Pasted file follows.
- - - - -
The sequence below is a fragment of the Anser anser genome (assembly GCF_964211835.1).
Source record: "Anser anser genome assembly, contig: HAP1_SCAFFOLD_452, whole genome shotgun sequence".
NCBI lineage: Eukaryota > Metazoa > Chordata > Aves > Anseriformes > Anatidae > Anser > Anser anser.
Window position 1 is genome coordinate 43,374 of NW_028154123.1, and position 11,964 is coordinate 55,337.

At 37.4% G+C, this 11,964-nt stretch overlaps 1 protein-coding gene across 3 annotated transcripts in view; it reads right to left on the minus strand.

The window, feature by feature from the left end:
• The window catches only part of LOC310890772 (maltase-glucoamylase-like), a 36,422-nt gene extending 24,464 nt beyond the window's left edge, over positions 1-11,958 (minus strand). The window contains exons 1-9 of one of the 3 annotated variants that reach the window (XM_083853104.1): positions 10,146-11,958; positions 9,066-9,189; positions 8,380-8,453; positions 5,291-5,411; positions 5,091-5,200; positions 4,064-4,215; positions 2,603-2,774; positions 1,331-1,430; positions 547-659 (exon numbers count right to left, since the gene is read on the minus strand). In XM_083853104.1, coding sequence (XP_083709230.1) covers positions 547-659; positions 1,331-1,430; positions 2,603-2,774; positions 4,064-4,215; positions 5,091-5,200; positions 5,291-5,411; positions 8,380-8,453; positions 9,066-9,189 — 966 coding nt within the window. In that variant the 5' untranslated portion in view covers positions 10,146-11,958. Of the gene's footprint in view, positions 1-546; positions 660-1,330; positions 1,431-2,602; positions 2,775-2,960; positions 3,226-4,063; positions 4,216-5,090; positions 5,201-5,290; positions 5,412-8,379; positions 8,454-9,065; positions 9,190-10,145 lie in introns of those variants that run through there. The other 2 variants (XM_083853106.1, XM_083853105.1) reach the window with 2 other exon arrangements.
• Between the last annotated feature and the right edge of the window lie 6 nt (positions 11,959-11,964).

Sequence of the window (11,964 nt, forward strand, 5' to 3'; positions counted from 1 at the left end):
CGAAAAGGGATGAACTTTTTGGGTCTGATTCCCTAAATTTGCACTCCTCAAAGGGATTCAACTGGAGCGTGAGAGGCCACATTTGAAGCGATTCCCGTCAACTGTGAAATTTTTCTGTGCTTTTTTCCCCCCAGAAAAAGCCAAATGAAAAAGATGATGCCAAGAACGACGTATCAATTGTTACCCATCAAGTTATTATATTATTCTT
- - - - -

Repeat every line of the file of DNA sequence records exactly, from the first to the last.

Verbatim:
The sequence below is a fragment of the Anser anser genome (assembly GCF_964211835.1).
Source record: "Anser anser genome assembly, contig: HAP1_SCAFFOLD_452, whole genome shotgun sequence".
NCBI lineage: Eukaryota > Metazoa > Chordata > Aves > Anseriformes > Anatidae > Anser > Anser anser.
Window position 1 is genome coordinate 43,374 of NW_028154123.1, and position 11,964 is coordinate 55,337.

At 37.4% G+C, this 11,964-nt stretch overlaps 1 protein-coding gene across 3 annotated transcripts in view; it reads right to left on the minus strand.

The window, feature by feature from the left end:
• The window catches only part of LOC310890772 (maltase-glucoamylase-like), a 36,422-nt gene extending 24,464 nt beyond the window's left edge, over positions 1-11,958 (minus strand). The window contains exons 1-9 of one of the 3 annotated variants that reach the window (XM_083853104.1): positions 10,146-11,958; positions 9,066-9,189; positions 8,380-8,453; positions 5,291-5,411; positions 5,091-5,200; positions 4,064-4,215; positions 2,603-2,774; positions 1,331-1,430; positions 547-659 (exon numbers count right to left, since the gene is read on the minus strand). In XM_083853104.1, coding sequence (XP_083709230.1) covers positions 547-659; positions 1,331-1,430; positions 2,603-2,774; positions 4,064-4,215; positions 5,091-5,200; positions 5,291-5,411; positions 8,380-8,453; positions 9,066-9,189 — 966 coding nt within the window. In that variant the 5' untranslated portion in view covers positions 10,146-11,958. Of the gene's footprint in view, positions 1-546; positions 660-1,330; positions 1,431-2,602; positions 2,775-2,960; positions 3,226-4,063; positions 4,216-5,090; positions 5,201-5,290; positions 5,412-8,379; positions 8,454-9,065; positions 9,190-10,145 lie in introns of those variants that run through there. The other 2 variants (XM_083853106.1, XM_083853105.1) reach the window with 2 other exon arrangements.
• Between the last annotated feature and the right edge of the window lie 6 nt (positions 11,959-11,964).

Sequence of the window (11,964 nt, forward strand, 5' to 3'; positions counted from 1 at the left end):
CGAAAAGGGATGAACTTTTTGGGTCTGATTCCCTAAATTTGCACTCCTCAAAGGGATTCAACTGGAGCGTGAGAGGCCACATTTGAAGCGATTCCCGTCAACTGTGAAATTTTTCTGTGCTTTTTTCCCCCCAGAAAAAGCCAAATGAAAAAGATGATGCCAAGAACGACGTATCAATTGTTACCCATCAAGTTATTATATTATTCTT